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condom 1822413 1280In my mid-20s, I had a casual fling with a man where we only saw each other for sex and did nothing in between our encounters – no meals, movie dates, or hanging out at events together – it was purely physical.

I developed feelings for him, so my heart broke when he stopped our hook-ups after he found someone else. Worse, it was someone that he wanted to be with romantically, which made me question my worth as a person.

But I got over it. During our time together, we didn’t share our sexual history or tell each other if we were currently having relations with other people. There was no need to do so, since it was only a no-strings-attached thing. We just practiced safe sex by using condoms consistently.

Sexual consent is obtained when both parties explicitly and freely agree, without any element of coercion or threat, to have sex. In the case of a fling / friends-with-benefits/ hook-up, it is even more crucial to practice safe sex. Wearing condoms is a basic sexual and reproductive health precaution because you never know for sure if your partner is truly “clean” (he/ she could be lying or just plain ignorant if they don’t do regular testing).

The ethical thing to do in casual sex or non-monogamous relationships is to draw clear boundaries on not just what physical acts are permitted during your sexual encounter with each other, but also to specify the rules of the “relationship” – ie: is it just a physical arrangement without expectations of romance, can the friendship be maintained after the sexual element ends, what happens if either party meets someone else that they’d like to be committed to etc.

Of course the heart sometimes ignores all the carefully set rules of a non-monogamous framework. Although rejection is painful, being an ethical slut means accepting unrequited feelings, holding your head up high, and moving on.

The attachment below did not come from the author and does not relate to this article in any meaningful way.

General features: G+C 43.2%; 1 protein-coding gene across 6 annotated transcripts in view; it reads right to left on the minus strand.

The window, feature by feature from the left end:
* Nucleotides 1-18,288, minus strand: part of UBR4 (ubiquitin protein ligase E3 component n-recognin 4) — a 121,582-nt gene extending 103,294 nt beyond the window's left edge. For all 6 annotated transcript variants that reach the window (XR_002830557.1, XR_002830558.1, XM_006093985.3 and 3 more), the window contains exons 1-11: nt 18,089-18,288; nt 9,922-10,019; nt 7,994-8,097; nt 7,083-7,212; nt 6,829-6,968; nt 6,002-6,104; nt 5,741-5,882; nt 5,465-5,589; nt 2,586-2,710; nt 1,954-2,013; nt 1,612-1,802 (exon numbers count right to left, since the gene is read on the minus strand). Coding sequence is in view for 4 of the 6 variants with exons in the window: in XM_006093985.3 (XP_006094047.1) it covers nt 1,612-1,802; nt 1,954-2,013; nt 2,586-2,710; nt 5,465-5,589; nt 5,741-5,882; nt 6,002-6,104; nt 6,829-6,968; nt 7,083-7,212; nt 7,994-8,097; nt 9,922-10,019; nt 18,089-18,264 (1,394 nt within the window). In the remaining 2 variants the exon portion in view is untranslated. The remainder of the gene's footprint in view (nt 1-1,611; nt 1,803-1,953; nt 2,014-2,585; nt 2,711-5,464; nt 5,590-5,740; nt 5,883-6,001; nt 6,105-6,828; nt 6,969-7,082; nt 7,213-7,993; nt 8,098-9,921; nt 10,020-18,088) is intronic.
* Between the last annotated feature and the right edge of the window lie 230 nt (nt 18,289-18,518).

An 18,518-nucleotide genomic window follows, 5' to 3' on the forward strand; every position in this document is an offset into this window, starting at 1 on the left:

There is nothing wrong with being a “slut” or sleeping around. Women should not be shamed for engaging in the same (consensual) sexual behaviours as men. Neither are women the objects of sex – “man fucks woman” (subject verb object) – because women possess agency to have sex on their own terms – “woman fucks man”. Whether the act of penetration is necessarily the subjection of the penetrated is another debate, but suffice to say, a woman should be able to put her needs first without subscribing to the socially constructed priorities of male ejaculation as the goal of sex.

Women should be free to have (consensual) sex with whoever they want, like men, without the act of intercourse defining their morality, self-worth, or character. Sexual liberation empowers us women to have sex outside the institution of marriage and the suffocating social constraints of saccharine romance.

And why would we do that? Because sex is enjoyable. In the context of a casual fling, sex is just a physical act like playing badminton. Women can obtain the same sexual pleasure that men enjoy without the burden of commitment.

But since we still live in a patriarchal world, women should always ensure that they come out on top. All sex is competition. Some may disagree with me, but the act of sexual intercourse to me is always couched in a power play. I’m talking about consensual sexual relations here, not rape.